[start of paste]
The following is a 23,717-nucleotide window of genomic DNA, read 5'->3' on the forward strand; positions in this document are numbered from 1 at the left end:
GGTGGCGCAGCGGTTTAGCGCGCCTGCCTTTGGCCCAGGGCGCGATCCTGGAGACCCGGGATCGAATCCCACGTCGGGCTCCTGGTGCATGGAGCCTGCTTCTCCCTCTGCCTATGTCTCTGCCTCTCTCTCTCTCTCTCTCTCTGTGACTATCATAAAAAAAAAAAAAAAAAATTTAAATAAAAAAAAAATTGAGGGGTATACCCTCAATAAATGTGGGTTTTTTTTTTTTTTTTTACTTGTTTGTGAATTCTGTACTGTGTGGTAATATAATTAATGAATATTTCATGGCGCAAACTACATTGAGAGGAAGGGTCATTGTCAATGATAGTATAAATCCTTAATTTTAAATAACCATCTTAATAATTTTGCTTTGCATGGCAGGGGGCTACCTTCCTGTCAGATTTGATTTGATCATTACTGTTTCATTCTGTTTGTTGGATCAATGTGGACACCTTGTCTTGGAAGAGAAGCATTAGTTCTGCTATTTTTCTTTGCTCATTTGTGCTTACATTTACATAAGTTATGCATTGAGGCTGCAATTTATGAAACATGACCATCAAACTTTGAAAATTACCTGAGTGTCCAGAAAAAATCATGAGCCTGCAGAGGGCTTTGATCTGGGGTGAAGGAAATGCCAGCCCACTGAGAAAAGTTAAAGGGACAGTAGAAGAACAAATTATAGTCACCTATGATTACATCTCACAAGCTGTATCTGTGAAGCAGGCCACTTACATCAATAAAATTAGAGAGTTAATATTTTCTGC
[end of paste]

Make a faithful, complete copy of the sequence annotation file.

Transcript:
The following is a 23,717-nucleotide window of genomic DNA, read 5'->3' on the forward strand; positions in this document are numbered from 1 at the left end:
GGTGGCGCAGCGGTTTAGCGCGCCTGCCTTTGGCCCAGGGCGCGATCCTGGAGACCCGGGATCGAATCCCACGTCGGGCTCCTGGTGCATGGAGCCTGCTTCTCCCTCTGCCTATGTCTCTGCCTCTCTCTCTCTCTCTCTCTCTGTGACTATCATAAAAAAAAAAAAAAAAAATTTAAATAAAAAAAAAATTGAGGGGTATACCCTCAATAAATGTGGGTTTTTTTTTTTTTTTTTACTTGTTTGTGAATTCTGTACTGTGTGGTAATATAATTAATGAATATTTCATGGCGCAAACTACATTGAGAGGAAGGGTCATTGTCAATGATAGTATAAATCCTTAATTTTAAATAACCATCTTAATAATTTTGCTTTGCATGGCAGGGGGCTACCTTCCTGTCAGATTTGATTTGATCATTACTGTTTCATTCTGTTTGTTGGATCAATGTGGACACCTTGTCTTGGAAGAGAAGCATTAGTTCTGCTATTTTTCTTTGCTCATTTGTGCTTACATTTACATAAGTTATGCATTGAGGCTGCAATTTATGAAACATGACCATCAAACTTTGAAAATTACCTGAGTGTCCAGAAAAAATCATGAGCCTGCAGAGGGCTTTGATCTGGGGTGAAGGAAATGCCAGCCCACTGAGAAAAGTTAAAGGGACAGTAGAAGAACAAATTATAGTCACCTATGATTACATCTCACAAGCTGTATCTGTGAAGCAGGCCACTTACATCAATAAAATTAGAGAGTTAATATTTTCTGC